Victoria Swing Bridge
|Crosses||Water of Leith|
|Total length||212 feet (65 m)|
|Width||24 feet (7.3 m)|
|Longest span||120 feet (37 m)|
|Engineering design by||Rendel and Robertson|
The Victoria Swing Bridge is a swing bridge in Leith, Edinburgh.
The dock upstream from the bridge was begun in 1833, but financial troubles meant it was only finished between 1869 and 1875, and is nearly rectangular with a quayage of 3,860 feet (1,180 m) and an area of 10.7 acres (4.3 ha). The bridge was built between 1871 and 1874 to service the new docks. It was engineered by Rendel and Robertson, with J. H. Bostock as resident engineer. McDonald & Grant were contractors for the foundations, and the bridge was built by the Skerne Iron Works. The works cost around GB£30,000.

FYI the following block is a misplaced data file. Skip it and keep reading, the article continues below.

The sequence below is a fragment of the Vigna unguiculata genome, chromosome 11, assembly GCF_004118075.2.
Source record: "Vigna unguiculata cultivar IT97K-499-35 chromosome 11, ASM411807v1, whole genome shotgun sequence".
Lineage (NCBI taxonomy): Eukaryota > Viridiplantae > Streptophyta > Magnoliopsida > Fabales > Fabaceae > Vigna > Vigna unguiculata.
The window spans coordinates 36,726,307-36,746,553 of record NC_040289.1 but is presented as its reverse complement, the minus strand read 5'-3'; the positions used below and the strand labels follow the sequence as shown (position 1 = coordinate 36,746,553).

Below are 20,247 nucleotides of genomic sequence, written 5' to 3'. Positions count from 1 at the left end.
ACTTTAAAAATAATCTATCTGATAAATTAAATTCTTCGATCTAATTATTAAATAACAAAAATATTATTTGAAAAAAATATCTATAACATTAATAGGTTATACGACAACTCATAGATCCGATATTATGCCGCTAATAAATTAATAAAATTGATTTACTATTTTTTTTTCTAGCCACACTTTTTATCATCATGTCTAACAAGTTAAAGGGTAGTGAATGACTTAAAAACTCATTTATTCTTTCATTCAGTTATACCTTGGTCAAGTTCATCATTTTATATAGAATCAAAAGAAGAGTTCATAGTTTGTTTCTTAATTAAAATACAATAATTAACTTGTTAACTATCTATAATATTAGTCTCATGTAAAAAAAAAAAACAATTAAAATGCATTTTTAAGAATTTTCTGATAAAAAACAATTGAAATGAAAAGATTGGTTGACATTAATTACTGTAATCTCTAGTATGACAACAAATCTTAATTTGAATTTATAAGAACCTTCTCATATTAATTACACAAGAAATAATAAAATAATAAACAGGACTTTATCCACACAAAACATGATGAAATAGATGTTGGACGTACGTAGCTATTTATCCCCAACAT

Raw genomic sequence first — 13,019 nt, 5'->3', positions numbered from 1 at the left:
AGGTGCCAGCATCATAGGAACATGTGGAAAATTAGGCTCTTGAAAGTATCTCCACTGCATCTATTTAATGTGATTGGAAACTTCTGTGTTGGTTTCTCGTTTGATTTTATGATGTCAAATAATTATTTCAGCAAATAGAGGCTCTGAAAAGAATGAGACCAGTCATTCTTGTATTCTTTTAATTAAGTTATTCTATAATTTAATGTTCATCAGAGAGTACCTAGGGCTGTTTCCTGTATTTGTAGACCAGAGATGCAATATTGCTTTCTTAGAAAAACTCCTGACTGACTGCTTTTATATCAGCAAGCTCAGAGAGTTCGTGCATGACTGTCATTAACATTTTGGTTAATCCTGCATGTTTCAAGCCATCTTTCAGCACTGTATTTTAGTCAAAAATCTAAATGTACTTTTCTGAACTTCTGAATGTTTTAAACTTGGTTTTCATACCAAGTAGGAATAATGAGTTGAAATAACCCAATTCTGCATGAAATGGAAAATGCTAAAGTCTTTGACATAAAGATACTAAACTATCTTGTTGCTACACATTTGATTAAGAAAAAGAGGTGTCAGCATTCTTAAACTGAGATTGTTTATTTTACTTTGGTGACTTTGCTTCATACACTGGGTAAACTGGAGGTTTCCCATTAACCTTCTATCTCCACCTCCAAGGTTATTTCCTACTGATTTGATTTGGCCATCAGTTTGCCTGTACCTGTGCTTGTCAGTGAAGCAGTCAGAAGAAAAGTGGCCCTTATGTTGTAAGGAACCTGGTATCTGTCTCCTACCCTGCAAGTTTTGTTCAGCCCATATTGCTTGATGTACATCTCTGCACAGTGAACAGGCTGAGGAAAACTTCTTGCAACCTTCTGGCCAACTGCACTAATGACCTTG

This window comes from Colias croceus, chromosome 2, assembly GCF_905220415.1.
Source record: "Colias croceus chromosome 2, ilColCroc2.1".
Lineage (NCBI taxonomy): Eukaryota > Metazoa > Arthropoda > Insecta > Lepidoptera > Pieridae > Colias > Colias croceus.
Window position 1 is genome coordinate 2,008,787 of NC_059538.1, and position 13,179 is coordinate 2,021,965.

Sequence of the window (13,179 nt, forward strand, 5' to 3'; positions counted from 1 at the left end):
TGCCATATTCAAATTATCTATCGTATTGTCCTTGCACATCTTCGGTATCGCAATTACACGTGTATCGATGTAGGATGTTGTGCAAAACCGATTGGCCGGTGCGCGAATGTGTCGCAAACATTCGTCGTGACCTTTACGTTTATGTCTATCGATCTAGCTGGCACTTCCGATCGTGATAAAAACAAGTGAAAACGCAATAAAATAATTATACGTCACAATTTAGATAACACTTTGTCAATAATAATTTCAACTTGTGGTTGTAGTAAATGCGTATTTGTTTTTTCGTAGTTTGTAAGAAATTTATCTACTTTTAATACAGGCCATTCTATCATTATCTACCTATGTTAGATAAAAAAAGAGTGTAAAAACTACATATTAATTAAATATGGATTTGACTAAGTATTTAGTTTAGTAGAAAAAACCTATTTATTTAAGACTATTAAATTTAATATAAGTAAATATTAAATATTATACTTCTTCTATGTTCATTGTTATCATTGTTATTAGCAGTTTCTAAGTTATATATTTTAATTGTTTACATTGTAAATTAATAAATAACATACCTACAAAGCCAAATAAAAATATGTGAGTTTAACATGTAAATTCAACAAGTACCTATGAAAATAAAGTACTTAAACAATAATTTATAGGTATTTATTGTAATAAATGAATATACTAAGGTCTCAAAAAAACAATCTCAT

Until the completion of the Kincardine Bridge, also in Scotland, in 1936, it is thought to have been the longest clear swing bridge span in Britain (The Swing Bridge, River Tyne, completed two years after the Victoria Bridge, has a longer deck span).
After restoration, it was reopened on 22 November 2000 by Eric Milligan, Lord Provost of Edinburgh.
It was 212 feet (65 m) long in total, with a clear span of 120 feet (37 m), and a roadway width of 24 feet (7.3 m). The bridge was constructed from wrought iron, and weighed 620 tonnes (610 long tons; 680 short tons), including 60 tonnes (59 long tons; 66 short tons) of timber decking and 240 tonnes (240 long tons; 260 short tons) of kentledge counterweight. The bridge carried two tracks of a dock railway and a road, and there are footpaths on either side outside the truss structure. The tracks and roadway have now been removed, and the bridge has a wooden deck.
The bridge was powered hydraulically by a power station just to the north. It swung to the north, and the space afforded for the counterbalance can still be seen.
It has been succeeded by a new bridge further downstream, which carries a roadway known as Ocean Drive.
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